Putting It All Together: Where Have We Been? Where Are We Going?
We conclude with a discussion of parallels and intersections between the diverse themes and topics covered
Sacred geometry ascribes symbolic and sacred meanings to certain geometric shapes and certain geometric proportions. It is associated with the belief of a divine creator of the universal geometer. The geometry used in the design and construction of religious structures such as churches, temples, mosques, religious monuments, altars, and tabernacles has sometimes been considered sacred. The concept applies also to sacred spaces such as temenoi, sacred groves, village greens, pagodas and holy wells, Mandala Gardens and the creation of religious and spiritual art.
The belief that a god created the universe according to a geometric plan has ancient origins. Plutarch attributed the belief to Plato, writing that "Plato said god geometrizes continually" (Convivialium disputationum, liber 8,2). In modern times, the mathematician Carl Friedrich Gauss adapted this quote, saying "God arithmetizes".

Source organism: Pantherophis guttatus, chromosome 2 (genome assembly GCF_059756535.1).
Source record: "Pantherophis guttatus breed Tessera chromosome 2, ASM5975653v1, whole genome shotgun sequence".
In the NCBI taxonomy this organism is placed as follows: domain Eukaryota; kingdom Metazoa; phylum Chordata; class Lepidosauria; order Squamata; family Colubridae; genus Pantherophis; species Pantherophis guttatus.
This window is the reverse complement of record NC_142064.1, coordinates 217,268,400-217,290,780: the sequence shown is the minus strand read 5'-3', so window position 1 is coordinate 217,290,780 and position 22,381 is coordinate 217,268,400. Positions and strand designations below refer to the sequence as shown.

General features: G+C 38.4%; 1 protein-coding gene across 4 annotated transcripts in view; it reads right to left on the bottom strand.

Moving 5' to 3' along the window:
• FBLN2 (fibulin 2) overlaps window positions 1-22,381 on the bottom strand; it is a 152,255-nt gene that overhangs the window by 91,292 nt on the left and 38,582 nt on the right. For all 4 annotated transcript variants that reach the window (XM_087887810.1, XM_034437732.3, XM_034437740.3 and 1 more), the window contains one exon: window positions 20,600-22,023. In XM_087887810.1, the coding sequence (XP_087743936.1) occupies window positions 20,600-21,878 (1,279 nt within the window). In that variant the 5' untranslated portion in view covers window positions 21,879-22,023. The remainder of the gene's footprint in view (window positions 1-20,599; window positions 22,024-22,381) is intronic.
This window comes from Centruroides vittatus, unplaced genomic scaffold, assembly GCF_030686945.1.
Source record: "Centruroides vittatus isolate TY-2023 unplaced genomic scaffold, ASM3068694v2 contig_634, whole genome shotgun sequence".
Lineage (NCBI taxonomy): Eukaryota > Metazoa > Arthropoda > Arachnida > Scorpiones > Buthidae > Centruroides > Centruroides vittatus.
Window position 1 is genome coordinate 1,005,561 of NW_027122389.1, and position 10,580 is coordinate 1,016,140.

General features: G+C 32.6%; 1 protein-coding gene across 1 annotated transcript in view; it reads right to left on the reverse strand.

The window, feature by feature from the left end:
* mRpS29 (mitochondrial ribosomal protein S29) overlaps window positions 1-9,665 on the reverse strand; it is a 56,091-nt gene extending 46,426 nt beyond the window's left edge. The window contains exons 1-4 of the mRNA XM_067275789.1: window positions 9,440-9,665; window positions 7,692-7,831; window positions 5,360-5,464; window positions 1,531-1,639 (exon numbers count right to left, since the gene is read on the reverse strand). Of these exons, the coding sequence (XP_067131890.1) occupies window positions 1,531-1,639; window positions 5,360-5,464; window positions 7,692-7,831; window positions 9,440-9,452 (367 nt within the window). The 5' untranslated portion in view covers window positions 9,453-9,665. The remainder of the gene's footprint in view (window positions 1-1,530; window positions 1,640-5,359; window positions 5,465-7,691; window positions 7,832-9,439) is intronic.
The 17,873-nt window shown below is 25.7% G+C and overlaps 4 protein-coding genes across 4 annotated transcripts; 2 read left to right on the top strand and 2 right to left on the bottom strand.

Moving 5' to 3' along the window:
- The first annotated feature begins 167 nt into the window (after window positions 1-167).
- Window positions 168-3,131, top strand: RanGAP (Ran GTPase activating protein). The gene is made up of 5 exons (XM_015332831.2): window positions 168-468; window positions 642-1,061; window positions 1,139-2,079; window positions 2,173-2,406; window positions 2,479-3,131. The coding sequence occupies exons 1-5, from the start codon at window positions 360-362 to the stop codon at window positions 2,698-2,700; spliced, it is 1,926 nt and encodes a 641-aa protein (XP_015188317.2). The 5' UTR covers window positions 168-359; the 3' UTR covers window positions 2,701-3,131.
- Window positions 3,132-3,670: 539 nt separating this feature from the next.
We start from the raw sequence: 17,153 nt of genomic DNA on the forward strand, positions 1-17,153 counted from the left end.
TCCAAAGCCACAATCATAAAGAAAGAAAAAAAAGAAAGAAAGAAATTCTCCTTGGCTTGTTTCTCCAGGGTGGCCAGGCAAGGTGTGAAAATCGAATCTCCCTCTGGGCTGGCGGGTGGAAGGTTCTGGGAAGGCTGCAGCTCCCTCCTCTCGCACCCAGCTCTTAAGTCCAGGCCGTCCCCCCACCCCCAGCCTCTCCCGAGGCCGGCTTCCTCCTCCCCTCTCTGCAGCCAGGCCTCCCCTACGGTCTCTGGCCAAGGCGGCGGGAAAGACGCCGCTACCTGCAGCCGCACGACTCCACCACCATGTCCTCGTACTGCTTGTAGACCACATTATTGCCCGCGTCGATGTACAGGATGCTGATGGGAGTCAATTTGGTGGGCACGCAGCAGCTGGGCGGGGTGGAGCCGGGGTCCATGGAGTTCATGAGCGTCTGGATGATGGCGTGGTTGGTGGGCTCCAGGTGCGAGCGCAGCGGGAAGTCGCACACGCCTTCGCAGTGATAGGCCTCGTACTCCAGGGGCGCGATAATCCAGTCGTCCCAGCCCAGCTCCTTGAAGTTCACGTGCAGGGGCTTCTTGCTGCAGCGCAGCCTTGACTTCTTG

Johannes Kepler (1571–1630) believed in the geometric underpinnings of the cosmos. Harvard mathematician Shing-Tung Yau expressed a belief in the centrality of geometry in 2010: "Lest one conclude that geometry is little more than a well-calibrated ruler – and this is no knock against the ruler, which happens to be a technology I admire – geometry is one of the main avenues available to us for probing the universe. Physics and cosmology have been, almost by definition, absolutely crucial for making sense of the universe. Geometry's role in this may be less obvious, but is equally vital. I would go so far as to say that geometry not only deserves a place at the table alongside physics and cosmology, but in many ways it is the table."